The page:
Homemade beremeal sourdough with 10-day old butter was brought out first. Beremeal is an ancient form of barley that is only milled in one location, Barony Mills, in Orkney. It’s a favourite of the Slow Food movement in Glasgow so we’ve had it a few times in various formats (blinis etc). Both bread and butter were delicious.
Then the starters arrived – unlike typical restaurants, it is the chefs themselves who bring out the food and explain each dish – an excellent touch should you have any questions about the ingredients or cooking methods. The herring dish was very colourful, aided by bright pink radish and green cucumber and cicely beside the skin of the fish. It was so fresh and healthy tasting. The crockery was also rustically stylish!
Mmm new season asparagus. We have a bit of a love affair with Germany, making repeated trips there and getting in on the action of white asparagus season (which is a big thing over there!). Had any Germans been in the near vicinity and known there was fresh asparagus on the menu they would’ve formed an orderly queue I’m sure! This again exuded freshness and was devoured quickly!
Pork jowl cooked overnight with onion, lettuce and lardons. A fatty cut but melt-in-the-mouth and full of flavour. Unlike the healthy green starters this was more like comfort food but without the greasiness or excess salt you might find in other establishments.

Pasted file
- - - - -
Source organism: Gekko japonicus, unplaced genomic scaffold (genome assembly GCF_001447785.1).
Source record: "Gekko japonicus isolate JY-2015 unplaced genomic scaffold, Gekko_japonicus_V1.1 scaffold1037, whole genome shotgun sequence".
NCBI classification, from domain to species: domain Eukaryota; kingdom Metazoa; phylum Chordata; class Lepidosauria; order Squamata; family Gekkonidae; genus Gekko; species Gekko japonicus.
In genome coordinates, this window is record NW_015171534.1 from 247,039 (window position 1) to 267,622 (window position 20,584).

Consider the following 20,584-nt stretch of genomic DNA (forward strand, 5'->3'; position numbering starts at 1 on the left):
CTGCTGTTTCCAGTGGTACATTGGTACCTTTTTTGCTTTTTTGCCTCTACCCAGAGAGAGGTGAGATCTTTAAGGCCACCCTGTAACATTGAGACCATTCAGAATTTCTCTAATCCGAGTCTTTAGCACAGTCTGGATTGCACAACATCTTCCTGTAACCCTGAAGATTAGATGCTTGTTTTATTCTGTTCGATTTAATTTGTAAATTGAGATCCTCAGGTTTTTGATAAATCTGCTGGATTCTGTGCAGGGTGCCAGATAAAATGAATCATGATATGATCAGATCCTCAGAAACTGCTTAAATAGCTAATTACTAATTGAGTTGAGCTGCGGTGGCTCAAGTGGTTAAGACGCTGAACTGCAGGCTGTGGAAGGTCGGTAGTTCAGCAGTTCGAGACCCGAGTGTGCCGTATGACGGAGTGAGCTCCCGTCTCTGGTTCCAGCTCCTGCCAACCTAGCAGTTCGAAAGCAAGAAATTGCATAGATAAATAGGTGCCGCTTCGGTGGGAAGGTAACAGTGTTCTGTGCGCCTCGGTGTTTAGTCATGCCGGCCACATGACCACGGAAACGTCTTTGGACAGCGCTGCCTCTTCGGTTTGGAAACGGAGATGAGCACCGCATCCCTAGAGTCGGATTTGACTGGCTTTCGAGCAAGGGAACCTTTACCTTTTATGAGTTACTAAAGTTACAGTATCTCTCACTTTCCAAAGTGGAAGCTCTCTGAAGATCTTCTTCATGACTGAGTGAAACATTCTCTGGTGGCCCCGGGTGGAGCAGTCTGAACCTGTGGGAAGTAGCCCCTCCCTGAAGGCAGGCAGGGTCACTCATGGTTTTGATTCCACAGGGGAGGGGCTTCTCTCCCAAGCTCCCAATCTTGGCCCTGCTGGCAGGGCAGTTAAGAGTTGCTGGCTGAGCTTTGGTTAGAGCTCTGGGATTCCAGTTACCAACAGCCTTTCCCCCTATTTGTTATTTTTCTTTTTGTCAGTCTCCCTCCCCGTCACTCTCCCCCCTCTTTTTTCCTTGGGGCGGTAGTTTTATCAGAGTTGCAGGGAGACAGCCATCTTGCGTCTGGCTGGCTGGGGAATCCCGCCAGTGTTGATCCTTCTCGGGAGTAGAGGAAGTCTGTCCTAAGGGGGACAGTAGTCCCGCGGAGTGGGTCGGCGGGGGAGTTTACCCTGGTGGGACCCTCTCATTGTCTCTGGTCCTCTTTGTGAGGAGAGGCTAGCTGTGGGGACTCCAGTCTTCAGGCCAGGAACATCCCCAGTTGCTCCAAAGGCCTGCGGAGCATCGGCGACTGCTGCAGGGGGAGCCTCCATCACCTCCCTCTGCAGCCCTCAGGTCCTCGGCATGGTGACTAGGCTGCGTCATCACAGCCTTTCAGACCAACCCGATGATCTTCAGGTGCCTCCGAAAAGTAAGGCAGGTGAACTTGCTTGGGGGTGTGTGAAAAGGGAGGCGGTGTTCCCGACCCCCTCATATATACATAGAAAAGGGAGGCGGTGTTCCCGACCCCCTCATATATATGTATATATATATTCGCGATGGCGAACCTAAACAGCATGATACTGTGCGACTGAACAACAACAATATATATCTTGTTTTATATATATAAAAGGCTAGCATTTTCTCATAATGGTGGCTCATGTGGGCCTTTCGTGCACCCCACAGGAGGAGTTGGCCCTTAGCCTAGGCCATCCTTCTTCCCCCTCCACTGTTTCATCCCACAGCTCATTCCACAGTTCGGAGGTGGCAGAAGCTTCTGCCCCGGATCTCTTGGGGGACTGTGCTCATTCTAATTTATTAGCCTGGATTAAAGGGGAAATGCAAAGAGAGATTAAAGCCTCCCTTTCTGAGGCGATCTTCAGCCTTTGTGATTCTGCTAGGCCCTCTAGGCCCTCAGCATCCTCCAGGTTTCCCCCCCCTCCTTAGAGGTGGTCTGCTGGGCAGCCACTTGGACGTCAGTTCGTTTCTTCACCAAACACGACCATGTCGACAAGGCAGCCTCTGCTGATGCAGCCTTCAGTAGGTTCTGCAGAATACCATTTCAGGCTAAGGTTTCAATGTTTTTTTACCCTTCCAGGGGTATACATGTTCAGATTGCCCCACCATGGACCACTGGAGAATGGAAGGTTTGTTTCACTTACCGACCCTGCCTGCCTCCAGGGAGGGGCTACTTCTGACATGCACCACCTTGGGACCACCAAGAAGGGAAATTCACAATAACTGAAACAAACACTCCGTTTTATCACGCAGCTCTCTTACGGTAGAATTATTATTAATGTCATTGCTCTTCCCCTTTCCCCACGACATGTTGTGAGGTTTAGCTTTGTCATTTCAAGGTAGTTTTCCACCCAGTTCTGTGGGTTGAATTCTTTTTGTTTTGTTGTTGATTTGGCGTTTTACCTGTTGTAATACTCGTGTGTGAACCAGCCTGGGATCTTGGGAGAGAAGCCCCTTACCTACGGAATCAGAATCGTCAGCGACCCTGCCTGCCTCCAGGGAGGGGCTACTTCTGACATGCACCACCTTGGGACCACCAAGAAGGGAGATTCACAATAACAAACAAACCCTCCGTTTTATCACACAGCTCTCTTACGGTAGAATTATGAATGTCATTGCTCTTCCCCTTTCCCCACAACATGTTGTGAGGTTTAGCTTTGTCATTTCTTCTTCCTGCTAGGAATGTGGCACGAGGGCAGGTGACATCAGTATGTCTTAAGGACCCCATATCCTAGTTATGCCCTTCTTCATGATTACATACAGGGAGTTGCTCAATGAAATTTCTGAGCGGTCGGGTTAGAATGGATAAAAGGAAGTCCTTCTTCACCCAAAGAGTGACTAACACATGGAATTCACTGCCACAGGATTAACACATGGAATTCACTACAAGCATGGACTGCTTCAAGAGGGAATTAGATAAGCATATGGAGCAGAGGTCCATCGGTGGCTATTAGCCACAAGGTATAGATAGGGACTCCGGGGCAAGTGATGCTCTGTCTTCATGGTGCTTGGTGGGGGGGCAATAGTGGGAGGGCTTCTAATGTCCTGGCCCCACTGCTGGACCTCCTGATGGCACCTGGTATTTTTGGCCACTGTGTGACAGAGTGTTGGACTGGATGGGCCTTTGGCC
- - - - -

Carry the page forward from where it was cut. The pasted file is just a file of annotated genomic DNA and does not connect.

Roast hake completed the mains – a small but meaty slice of fish with pickled chard and a mustard taste lurking in background. It was lovely!
Strawberries 3 ways – fresh, dried and poached, sprinkled with fresh mint mixed in with slices of a very light-tasting almond panacotta. Sometimes it’s hard to beat the simple things in life, as with the bread and butter earlier, and these Scottish strawberries were fresh and full of flavour.
Lastly, cheese served at room temperature with beetroot dollops – sweet with a discernible beetroot tang but not full-on earthiness. This came with malted beremeal drop scones – like a potato scone/pitta bread which was homely and enjoyable.
Spying bamboo tea on the menu I had to finish my meal with a cup of this – despite 3 trips to the far east I’d never come across it before. It was a pale green colour with a surprising malty Ovaltine aroma.